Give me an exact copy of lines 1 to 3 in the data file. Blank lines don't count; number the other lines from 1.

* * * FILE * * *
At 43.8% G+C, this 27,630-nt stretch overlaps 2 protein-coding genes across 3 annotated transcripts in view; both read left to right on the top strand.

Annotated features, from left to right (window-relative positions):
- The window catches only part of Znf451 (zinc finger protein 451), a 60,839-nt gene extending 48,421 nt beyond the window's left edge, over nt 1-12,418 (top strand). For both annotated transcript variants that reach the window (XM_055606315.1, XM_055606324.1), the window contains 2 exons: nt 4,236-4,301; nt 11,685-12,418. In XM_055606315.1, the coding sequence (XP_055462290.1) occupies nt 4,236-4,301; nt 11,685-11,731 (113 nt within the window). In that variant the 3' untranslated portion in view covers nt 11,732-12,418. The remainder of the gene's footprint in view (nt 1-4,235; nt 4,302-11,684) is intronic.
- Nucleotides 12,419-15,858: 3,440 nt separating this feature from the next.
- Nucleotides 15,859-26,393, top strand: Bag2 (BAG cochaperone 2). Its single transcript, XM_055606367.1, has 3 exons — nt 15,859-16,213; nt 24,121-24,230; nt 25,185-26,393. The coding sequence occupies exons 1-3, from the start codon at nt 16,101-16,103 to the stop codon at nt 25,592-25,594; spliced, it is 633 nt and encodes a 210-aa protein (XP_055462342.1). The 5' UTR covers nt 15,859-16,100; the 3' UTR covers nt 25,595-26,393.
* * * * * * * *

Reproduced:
At 43.8% G+C, this 27,630-nt stretch overlaps 2 protein-coding genes across 3 annotated transcripts in view; both read left to right on the top strand.

Annotated features, from left to right (window-relative positions):
- The window catches only part of Znf451 (zinc finger protein 451), a 60,839-nt gene extending 48,421 nt beyond the window's left edge, over nt 1-12,418 (top strand). For both annotated transcript variants that reach the window (XM_055606315.1, XM_055606324.1), the window contains 2 exons: nt 4,236-4,301; nt 11,685-12,418. In XM_055606315.1, the coding sequence (XP_055462290.1) occupies nt 4,236-4,301; nt 11,685-11,731 (113 nt within the window). In that variant the 3' untranslated portion in view covers nt 11,732-12,418. The remainder of the gene's footprint in view (nt 1-4,235; nt 4,302-11,684) is intronic.